Endia Martin, killed after a feud with a long-time friend, in photos posted to her Facebook page.
Chicago: A feud between two long-term friends, which was carried out in part on Facebook, ended in bloodshed when one of the 14-year-old girls opened fire with a stolen gun, fatally shooting her one-time friend and wounding another girl, authorities say.
"They was all into it," said Lauren Joseph, 29, who witnessed the after-school confrontation outside her home on Monday. Ms Joseph said she was a cousin of Endia Martin, who was killed. "They said it was about some boy, but we don't know the whole story," she said.
An honours student charged in connection with Endia's death appeared in juvenile court on Tuesday, licking her lips nervously and softly answering questions from a judge. She has not been identified because she is a juvenile.
Endia Martin, 14, in a photo posted to her Facebook page.
A different portrait of the suspect emerged on Monday from her social media activity.
"Bout to beat some a-" the girl tweeted about two hours before the fatal confrontation, which took place in the Back of the Yars neighbourhood. She also posted a photo on Facebook of herself sticking out her tongue and holding up her middle finger. The photo was captioned: "I Don't Chase Em ' I RePlace 'Em."
On Tuesday night, police charged a second offender, a 17-year-old boy, on aggravated unlawful use of a weapon and other charges for allegedly trying to discard the murder weapon, a .38-calibre handgun. Earlier on Tuesday, police Superintendent Garry McCarthy hinted to reporters that a 24-year-old uncle of the suspect also was being questioned for giving the gun to the girl, knowing "there was going to be a fight," he said.
According to Ms Joseph, the suspect was a long-time, close friend of Endia, but the two had a recent falling out. They were supposed to meet up Monday afternoon to work it out, she said.
Endia was with friends on the front porch of Ms Joseph's residence when the suspect and her group approached, Cook County prosecutors said.
The suspect produced the gun and pulled the trigger, but the gun "malfunctioned," said Assistant State's Attorney Kathleen Kain. The girl handed the gun to others in her group who quickly fixed it. The girl raised the gun again and opened fire, killing Endia and striking a 16-year-old girl in the upper left arm.
Several witnesses identified the suspect as the shooter, Ms Kain said, and she gave a videotaped confession.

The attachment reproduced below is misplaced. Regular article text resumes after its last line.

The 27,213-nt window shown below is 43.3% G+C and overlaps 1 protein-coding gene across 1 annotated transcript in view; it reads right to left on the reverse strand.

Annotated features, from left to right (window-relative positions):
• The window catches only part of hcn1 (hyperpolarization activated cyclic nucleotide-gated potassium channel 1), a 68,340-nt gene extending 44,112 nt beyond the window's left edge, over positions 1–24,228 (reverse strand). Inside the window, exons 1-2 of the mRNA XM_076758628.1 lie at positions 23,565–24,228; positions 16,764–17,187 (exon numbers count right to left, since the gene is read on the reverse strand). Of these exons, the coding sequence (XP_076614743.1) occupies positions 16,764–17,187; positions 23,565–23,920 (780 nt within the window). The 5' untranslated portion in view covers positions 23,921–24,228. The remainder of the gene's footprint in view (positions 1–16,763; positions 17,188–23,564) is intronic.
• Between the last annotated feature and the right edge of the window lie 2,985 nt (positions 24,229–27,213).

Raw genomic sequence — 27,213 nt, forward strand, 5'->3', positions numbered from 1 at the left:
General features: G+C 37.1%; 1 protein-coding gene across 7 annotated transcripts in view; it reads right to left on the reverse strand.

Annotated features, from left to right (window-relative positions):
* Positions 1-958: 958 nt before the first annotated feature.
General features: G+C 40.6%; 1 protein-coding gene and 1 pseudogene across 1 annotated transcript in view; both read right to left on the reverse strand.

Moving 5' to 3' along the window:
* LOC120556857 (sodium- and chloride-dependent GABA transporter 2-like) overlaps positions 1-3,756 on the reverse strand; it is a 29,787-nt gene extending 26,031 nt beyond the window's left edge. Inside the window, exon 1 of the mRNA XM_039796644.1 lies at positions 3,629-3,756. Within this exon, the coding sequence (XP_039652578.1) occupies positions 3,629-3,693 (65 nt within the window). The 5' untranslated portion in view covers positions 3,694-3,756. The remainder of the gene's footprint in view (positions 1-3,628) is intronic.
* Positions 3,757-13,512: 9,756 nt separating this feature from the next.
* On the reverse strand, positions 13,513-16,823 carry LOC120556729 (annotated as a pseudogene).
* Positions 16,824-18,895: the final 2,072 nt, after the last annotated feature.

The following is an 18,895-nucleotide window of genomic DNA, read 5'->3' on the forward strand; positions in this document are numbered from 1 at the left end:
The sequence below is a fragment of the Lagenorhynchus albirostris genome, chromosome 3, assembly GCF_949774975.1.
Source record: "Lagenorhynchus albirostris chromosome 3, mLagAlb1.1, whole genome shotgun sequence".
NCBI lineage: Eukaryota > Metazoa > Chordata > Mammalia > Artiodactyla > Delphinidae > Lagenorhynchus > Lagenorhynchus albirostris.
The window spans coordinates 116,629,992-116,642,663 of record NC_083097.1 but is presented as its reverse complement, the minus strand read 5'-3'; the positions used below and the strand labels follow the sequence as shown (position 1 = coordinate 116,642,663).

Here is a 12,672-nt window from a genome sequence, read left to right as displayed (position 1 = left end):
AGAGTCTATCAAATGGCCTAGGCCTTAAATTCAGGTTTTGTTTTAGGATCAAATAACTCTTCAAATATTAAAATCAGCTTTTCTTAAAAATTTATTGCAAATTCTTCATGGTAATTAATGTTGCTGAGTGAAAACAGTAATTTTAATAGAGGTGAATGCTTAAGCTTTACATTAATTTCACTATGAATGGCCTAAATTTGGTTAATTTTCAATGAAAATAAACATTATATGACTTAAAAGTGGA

After Kain called the suspect "a danger to the public and herself," Judge Stuart Paul Katz ordered her held in custody.
The suspect's attorney, Elizabeth Tarzia, an assistant public defender, said the girl was on the honour roll at John Hope College Prep High School, played on a school basketball team and was a student leader. She had never been arrested before, Ms Tarzia said.
No one from the girl's family attended the court hearing.
At a news conference outside police headquarters, Superintendent McCarthy said the gun used to kill Endia had been stolen from a car April 14.
"What would have been, under any other circumstance, probably a fistfight between 14-year-old girls because they were fighting over a boy turned into a murder," he said. "You introduce a firearm and you have a murder."
Superintendent McCarthy said he was frustrated by Chicago's persistent gun violence and decried how Illinois gun laws facilitate the illegal flow of weapons onto city streets. He said the gun had legally been left in the owner's car, a practice he described as "insanity".
"Those guns need to be in lock boxes, in safes, in people's residences or on their person," he said.
"No place in Chicago is safe for teenagers nowadays," Endia's stepfather Kent Kennedy said on Monday night outside Comer Children's Hospital, where Endia was pronounced dead.
Mr Kennedy described his 14-year-old stepdaughter as a "beautiful, nice spirit, active in sports. She loved music, loved to dance ... No child needs to be gunned down like a dog in the street. Nobody, period," he said.
So far this year, at least 58 children ages 16 or younger have been shot in Chicago, two more than at this point in 2013, according to an analysis by the Chicago Tribune newspaper.
On Tuesday night, nearly 100 teenagers and residents gathered at the scene of Endia's shooting, to mourn her death and comfort one another.
Chanell Rush, 16, said she met Endia as a cheerleader in fifth grade at Dewey Academy. They were friends ever since.
"That was my baby and I love her," she said, wiping away tears. "She was a good dancer. She was sweet-hearted. She was a good friend."